Awhile back, I choked on a piece of beef stew. It happened as these things usually do: One minute I was happily sitting in a Dominican restaurant down the block having a "business lunch" with a friend, and the next I couldn't breathe. This was not ideal. I calmly got up, found a glass of water, and chugged half of it, but that didn't solve the problem. My friend, now concerned, asked if I was choking. I nodded. He gave me a look that was equal parts "uh oh" and "this is going to be so embarrassing," then proceeded to give me what he thought was the Heimlich maneuver while the rest of the restaurant's patrons looked on in confusion. After five or six chest compressions, the hunk dislodged, and I rejoined the land of the breathing.
Sheepish but alive, we left, got some coffee, and discussed what a scene we had just made. There is no subtle way to perform the Heimlich, which involves vigorously squeezing the choking victim's stomach from behind in an effort to use the remnant air in his or her lung's to force the food up and out of the larynx. The only thing more visible, perhaps, is the intensity and passion with which its inventor, Dr. Henry Heimlich, went about selling his creation.
"It was an old man telling tales."
In the early 1970s, the prevailing wisdom on treating choking victims was to hit them on the back. Heimlich, after experimenting on anesthetized beagles and eventually humans, developed his technique. In an Emergency Medicine article titled "Pop Goes the Cafe Coronary,” he expounded upon the superiority of his method.
Officials from the American Heart Association and the American Red Cross, however, weren't so sure about its effectiveness. Dr. Roger White, who chaired the committee that looked into making such recommendations, said there was never any science backing the success of Heimlich's creation. There were concerns about safety, as bruising and worse can result from abdominal thrusts. Still, they recognized the utility of the Heimlich and recommended that rescuers attempt it if a series of back blows failed.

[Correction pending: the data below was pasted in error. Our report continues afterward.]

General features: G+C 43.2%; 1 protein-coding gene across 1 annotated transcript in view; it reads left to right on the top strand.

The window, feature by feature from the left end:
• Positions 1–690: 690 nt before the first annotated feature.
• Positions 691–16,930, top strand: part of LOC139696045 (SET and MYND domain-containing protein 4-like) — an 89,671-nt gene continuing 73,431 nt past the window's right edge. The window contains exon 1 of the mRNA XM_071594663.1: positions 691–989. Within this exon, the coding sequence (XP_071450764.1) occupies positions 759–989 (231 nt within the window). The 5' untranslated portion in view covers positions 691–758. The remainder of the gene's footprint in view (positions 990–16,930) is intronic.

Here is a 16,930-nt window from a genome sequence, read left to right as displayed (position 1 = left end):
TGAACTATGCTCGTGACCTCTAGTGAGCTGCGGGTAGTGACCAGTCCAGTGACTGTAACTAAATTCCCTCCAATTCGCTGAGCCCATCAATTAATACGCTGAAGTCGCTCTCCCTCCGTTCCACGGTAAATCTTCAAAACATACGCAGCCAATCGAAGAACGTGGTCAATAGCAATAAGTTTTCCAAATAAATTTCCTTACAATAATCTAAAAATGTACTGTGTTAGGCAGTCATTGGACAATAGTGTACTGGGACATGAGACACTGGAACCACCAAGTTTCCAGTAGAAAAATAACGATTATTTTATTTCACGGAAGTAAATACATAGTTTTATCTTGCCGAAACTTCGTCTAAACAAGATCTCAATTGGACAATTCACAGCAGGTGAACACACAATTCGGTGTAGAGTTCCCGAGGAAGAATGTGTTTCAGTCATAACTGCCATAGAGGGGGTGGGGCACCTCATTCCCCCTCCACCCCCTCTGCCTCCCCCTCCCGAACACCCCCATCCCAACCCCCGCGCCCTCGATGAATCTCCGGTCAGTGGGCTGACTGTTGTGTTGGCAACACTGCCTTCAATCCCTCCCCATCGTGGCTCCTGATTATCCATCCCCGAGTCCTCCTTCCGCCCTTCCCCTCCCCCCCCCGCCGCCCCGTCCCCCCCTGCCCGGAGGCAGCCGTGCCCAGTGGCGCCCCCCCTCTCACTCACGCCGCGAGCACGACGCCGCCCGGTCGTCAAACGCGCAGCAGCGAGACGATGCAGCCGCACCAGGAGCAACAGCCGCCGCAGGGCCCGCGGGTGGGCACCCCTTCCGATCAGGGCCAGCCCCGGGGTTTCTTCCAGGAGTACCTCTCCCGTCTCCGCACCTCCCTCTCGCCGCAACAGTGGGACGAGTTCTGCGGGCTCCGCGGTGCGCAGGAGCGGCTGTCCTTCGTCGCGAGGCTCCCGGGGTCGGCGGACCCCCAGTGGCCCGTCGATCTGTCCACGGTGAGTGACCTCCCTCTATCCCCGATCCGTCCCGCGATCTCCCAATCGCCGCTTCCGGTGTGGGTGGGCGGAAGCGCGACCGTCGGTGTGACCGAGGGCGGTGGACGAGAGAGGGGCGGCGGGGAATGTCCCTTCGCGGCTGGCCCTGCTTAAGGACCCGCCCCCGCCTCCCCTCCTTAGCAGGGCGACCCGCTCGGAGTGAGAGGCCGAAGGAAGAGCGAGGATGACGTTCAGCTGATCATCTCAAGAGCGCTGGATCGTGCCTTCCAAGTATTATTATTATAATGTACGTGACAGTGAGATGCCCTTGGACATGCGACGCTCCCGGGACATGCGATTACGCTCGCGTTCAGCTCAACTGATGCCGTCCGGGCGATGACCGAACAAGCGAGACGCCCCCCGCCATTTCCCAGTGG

Heimlich wasn't satisfied with his method being a back-up plan. He went straight to the public, appearing on TheTonight Show, selling Heimlich Maneuver posters, and calling back blows "death blows.” Slowly, the campaign worked. Public opinion turned, then the medical profession did as well. In the mid-1980s, the AHA and ARC reversed their decision and made the Heimlich the primary way to treat choking victims.
Heimlich won, not with science but with a strong marketing campaign. Jason Zengerle, writing in the New Republic, explains this best:
Indeed, Heimlich's achievement was not so much the maneuver itself but the vigorous and sometimes underhanded campaign he waged to promote it. Heimlich's genius—one that has been adopted lately by everyone from drug companies to war planners—was to circumvent the experts and take his case directly to the people. A showman as much as a scientist, a brawler as much as a doctor, Heimlich was the P.T. Barnum of medicine—his career serving as testament to the fact that even the supposedly fact-based medical realm is susceptible to the phantom powers of personality and salesmanship.